Ableism and Accessibility at Acadia

One definition of ableism is the discrimination of those with disabilities in favour of able-bodied people. However, Hailey Davis, a fourth-year music therapy major at Acadia says that this applies to all disabilities and is really something in need of discussing. A preferred definition of ableism, for Hailey, according to Access Living is: 

“Ableism is the discrimination of and social prejudice against people with disabilities based on the belief that typical abilities are superior. At its heart, ableism is rooted in the assumption that disabled people require ‘fixing’ and defines people by their disability.” (Olson, Emma. “Ableism 101 – What is Ableism? What Does it Look Like?” Access Living, 23 July 2020.)

Hailey considers herself to be a disabled woman, as she was diagnosed with Attention Deficit Hyperactive Disorder (ADHD) at the age of eight. However, she shares that she does not agree with the name of her disability because it is not just that she has an attention deficit; it encompasses so much more than just attention. Hailey is an anti-ableism activist, sharing the importance of proper terminology and accessibility to students at Acadia, offering presentations and Q&A sessions in an effort to educate people on ableism. 

When it comes to proper terminology, when speaking to and about the disabled community, Davis emphasizes the importance of respecting how people would like to be addressed, as it may vary. “Just ask people what they prefer. The best way to be anti-ableist is to just listen to disabled people.”, says Hailey. On the other hand, she says, sometimes it may not be possible to ask a person what they prefer, and in that case, Hailey believes that it is best to assume an “Identity-first” approach. Addressing a person using the “identity-first” method means to put their pronouns ahead of their disability. She explains that compared to the “person-first” approach, “identity-first” does not suggest that an individual’s disability is a burden, illness or something to “fix”. For example, Davis said that when speaking about someone with cancer, the majority of people would say, “a person with cancer” (person-first), and not, “cancer(ous) person”. She says that the former suggests a negative tone and that she does not believe it is appropriate to use it when referring to disabilities, as she is not ashamed of her disability, it is not something that needs to be fixed and it is, indeed, something that she feels is part of who she is. Therefore, she prefers the “identity-first” approach and says that most people will, as well, if they do not specify. Regardless of whether or not a person prefers “identity-first” or “person-first” language, Hailey says, “Ask. Do it imperfectly. It is better to do it and feel like you messed up than to not try to learn it at all. I appreciate it.”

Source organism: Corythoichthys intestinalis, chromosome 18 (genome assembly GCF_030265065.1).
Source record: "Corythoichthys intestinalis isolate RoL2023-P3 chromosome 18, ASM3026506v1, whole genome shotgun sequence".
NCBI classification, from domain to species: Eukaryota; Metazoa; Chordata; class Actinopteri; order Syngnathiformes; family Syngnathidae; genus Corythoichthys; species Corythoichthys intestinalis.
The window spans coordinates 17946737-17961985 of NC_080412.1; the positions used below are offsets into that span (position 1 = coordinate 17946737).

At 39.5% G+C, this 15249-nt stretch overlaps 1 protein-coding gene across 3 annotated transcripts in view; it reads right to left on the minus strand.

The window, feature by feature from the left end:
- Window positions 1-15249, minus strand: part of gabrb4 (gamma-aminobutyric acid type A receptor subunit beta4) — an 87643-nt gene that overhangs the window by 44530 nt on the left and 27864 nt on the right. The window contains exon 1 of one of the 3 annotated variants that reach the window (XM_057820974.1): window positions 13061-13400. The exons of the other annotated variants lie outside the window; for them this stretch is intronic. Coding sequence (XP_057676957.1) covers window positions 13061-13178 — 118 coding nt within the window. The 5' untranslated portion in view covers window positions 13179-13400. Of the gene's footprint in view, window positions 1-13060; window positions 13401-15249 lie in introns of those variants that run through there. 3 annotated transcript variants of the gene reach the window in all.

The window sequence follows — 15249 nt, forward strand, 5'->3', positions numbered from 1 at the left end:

When it comes to accessibility at Acadia University, there is much room for improvement. One of Acadia’s students who are in need of the university’s accessibility services is disappointed with the way that the school is approaching the matter. “As far as I know, it is run entirely by people who are not disabled, themselves, and do not have qualifications or degrees in education or disability educational services”, the student said. Understandably, it would be difficult to try to receive aid and understanding from somebody who may not fully be able to relate to what disabled students are facing. Furthermore, a student had shared that they had to “fight hard to have accommodations”, and in some cases, they were even denied their accommodations (such as being provided with a computer for writing essays) without being told by the university. 

According to the World Health Organization, fifteen percent of the world’s population lives with a disability. However, although Acadia says that campus is accessible to all people, a student mentions that Acadia’s buildings may be “technically accessible” but do not have wheel-chair accessible washrooms. Some buildings do not have elevators or accessible elevators, and in some buildings, such as Denton, one with a physical disability would have to exit the building, go around the outside and re-enter through a separate door. 

Additionally, a drama student left Acadia University because they were unable to access certain buildings for their classes. On top of that, a student said that there is zero to no training to professors on proper terminology, communicating and supporting disabled students, and sometimes it shows.

Lastly, referring to the university’s accessibility services, a student said, “everything we do is filtered through an ableist perspective, and I can imagine it is difficult to understand disabled people when you are not disabled.” It is imperative that students as well as faculty continue to practice anti-ableism and thoroughly work to improve accessibility on campus, ensuring that every student feels welcome at Acadia. Let us all remember to continue progressing as a community, and to “do it imperfectly”.


Hailey shared some social media influencers who she thinks will help students understand disabilities of all kind, and inspire people to spread anti-ableism:

Instagram: @the.chronic.couple

Twitter: @NeuroRebel

Tik Tok: @crutches_and_spice

Facebook: @disabilityonthemighty


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Another excellent article Jenna! We can always do better at understanding each other. This means looking past our own experience, remaining curious and putting ourselves out there to learn about what others experience.